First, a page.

Field trials of blood culture identification FilmArray in regional Australian hospitals

Nicole M. Bzdyl, Nadezda Urosevic, Ben Payne, Ray Brockenshire, Michael McIntyre, Michael J. Leung, Graham Weaire-Buchanan, Elizabeth Geelhoed, Timothy J J Inglis

Research output: Contribution to journalArticle

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Abstract

PURPOSE: In this field trial of rapid blood culture identification (BCID), we aimed to determine whether the improved speed and accuracy of specific BCID predicted in our earlier pilot study could be obtained in regional hospitals by deploying a multiplex PCR FilmArray (Biomerieux, France) capability in their laboratories.

METHODS: We trained local hospital laboratory staff to operate the FilmArray equipment and act on the results. To do this, we integrated the multiplex PCR into the standard laboratory blood culture workflow and reporting procedure.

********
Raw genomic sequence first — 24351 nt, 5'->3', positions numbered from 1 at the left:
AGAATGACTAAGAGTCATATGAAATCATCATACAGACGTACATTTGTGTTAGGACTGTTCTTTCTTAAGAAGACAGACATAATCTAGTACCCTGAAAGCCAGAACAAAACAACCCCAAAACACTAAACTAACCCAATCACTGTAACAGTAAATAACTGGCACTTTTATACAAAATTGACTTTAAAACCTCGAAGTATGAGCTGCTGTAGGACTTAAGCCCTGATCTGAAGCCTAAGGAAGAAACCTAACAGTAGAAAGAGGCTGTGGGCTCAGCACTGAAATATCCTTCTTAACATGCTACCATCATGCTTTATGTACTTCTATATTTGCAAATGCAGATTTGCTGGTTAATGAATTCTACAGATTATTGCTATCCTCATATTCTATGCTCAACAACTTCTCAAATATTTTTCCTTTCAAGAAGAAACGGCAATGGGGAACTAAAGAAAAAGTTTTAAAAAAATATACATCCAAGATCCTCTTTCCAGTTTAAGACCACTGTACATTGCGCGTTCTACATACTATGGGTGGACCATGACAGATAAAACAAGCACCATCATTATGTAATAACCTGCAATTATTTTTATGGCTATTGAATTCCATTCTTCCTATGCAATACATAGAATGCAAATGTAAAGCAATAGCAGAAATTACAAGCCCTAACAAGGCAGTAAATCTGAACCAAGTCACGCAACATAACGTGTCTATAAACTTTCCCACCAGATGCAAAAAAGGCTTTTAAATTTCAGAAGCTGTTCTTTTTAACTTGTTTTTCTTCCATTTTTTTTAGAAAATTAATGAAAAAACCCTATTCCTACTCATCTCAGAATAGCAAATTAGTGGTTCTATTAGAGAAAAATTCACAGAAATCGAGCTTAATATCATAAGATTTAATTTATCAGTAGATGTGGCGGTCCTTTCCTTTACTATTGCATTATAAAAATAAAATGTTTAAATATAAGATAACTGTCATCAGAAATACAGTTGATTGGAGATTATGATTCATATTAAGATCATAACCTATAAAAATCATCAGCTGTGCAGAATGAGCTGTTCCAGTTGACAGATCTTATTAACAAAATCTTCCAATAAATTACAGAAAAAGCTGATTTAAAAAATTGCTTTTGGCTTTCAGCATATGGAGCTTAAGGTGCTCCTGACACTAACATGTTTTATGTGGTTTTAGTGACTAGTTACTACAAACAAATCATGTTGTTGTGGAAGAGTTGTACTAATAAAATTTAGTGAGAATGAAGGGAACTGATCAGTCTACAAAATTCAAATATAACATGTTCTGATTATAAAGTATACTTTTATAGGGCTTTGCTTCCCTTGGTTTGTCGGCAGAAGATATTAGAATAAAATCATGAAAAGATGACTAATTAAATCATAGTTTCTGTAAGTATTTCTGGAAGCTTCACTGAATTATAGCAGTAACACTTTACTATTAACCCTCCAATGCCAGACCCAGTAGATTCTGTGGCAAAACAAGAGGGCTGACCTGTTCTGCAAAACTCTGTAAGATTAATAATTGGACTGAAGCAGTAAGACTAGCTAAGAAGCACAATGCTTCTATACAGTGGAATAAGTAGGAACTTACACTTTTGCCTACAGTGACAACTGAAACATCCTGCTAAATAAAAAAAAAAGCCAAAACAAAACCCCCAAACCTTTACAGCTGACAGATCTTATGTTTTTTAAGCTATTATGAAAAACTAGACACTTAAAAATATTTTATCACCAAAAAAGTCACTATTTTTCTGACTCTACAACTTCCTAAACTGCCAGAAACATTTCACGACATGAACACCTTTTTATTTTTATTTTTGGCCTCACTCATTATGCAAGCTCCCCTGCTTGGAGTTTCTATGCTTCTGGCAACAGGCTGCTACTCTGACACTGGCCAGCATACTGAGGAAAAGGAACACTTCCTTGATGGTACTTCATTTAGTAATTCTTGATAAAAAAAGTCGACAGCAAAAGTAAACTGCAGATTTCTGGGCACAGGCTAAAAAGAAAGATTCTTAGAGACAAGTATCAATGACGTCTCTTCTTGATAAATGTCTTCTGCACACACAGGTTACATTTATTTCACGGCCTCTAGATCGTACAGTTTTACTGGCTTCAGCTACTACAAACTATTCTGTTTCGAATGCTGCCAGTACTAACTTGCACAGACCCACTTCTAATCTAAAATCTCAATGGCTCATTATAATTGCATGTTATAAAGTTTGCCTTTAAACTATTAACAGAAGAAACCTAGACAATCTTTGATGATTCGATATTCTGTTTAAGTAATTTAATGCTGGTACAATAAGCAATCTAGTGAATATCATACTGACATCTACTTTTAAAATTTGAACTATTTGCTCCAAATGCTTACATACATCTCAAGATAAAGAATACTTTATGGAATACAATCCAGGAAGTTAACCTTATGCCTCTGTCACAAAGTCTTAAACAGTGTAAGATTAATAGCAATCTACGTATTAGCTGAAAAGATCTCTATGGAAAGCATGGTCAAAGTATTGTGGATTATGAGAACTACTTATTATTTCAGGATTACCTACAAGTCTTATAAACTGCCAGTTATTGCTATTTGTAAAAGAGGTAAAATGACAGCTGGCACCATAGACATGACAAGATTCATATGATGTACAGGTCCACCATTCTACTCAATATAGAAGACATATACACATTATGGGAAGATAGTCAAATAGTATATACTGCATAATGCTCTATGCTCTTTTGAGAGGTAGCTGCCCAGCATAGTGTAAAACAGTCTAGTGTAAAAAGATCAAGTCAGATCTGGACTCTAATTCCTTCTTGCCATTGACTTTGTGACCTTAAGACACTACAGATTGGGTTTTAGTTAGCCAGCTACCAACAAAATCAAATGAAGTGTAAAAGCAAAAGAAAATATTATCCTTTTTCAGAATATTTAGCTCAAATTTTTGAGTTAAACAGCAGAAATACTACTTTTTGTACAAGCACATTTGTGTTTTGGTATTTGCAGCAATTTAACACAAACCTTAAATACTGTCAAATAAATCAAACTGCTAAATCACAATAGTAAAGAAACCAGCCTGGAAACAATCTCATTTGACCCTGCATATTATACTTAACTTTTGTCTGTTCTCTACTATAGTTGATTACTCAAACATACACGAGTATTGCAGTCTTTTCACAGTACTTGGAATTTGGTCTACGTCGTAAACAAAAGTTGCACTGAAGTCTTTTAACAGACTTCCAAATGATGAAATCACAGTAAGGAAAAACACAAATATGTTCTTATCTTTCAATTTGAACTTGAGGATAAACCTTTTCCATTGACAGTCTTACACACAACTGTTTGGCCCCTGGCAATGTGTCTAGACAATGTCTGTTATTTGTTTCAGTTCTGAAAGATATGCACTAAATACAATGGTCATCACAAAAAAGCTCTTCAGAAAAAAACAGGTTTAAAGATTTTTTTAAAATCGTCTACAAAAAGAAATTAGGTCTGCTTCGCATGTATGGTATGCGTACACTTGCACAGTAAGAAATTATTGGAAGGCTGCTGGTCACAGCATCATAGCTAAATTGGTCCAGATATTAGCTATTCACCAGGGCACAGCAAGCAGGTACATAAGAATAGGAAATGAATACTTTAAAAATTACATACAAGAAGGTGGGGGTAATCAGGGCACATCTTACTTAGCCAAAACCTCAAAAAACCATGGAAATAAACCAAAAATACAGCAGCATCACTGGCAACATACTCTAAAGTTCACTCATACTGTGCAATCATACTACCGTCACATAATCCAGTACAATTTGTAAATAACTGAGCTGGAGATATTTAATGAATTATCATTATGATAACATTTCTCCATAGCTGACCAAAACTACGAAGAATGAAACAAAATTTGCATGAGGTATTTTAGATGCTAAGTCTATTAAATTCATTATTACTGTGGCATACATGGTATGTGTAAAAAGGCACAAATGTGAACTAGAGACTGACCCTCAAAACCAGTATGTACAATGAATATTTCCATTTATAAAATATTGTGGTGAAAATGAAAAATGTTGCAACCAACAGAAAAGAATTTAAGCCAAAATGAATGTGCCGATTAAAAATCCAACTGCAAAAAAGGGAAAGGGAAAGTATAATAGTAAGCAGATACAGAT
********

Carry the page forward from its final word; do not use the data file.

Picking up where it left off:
RESULTS: Of 100 positive blood culture episodes, BCID FilmArray results were correct in all 42 significant monobacterial cultures, with a fully predictive identity in 38 (90.5 %) and a partial identity in another four (9.5 %). There was one major error; a false positive Pseudomonas aeruginosa. The minor errors were the detection of one methicillin-resistant Staphylococcus aureus, which proved to be a methicillin-sensitive S. aureus mixed with a methicillin-resistant coagulase-negative staphylococcus, five false negative coagulase-negative staphylococci and one false negative streptococcus species. We found that 41/49 (84 %) clinically significant mono- and polymicrobial culture results were fully predictive of culture-based identification to bacterial species level at a mean of 1.15 days after specimen collection.

CONCLUSIONS: There was a reduction of 1.21 days in the time taken to produce a definitive BCID compared to the previous year, translating into earlier communication of more specific blood culture results to the treating physician. Reduced time to definitive blood culture results has a direct benefit for isolated Australian communities at great distances from specialist hospital services.

Original languageEnglish
Article number000714
Pages (from-to)669-675
JournalJournal of Medical Microbiology
Volume67
Issue number5
DOIs
Publication statusE-pub ahead of print - 13 Mar 2018

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Coagulase
Multiplex Polymerase Chain Reaction
Staphylococcus
Specimen Handling
Hospital Laboratories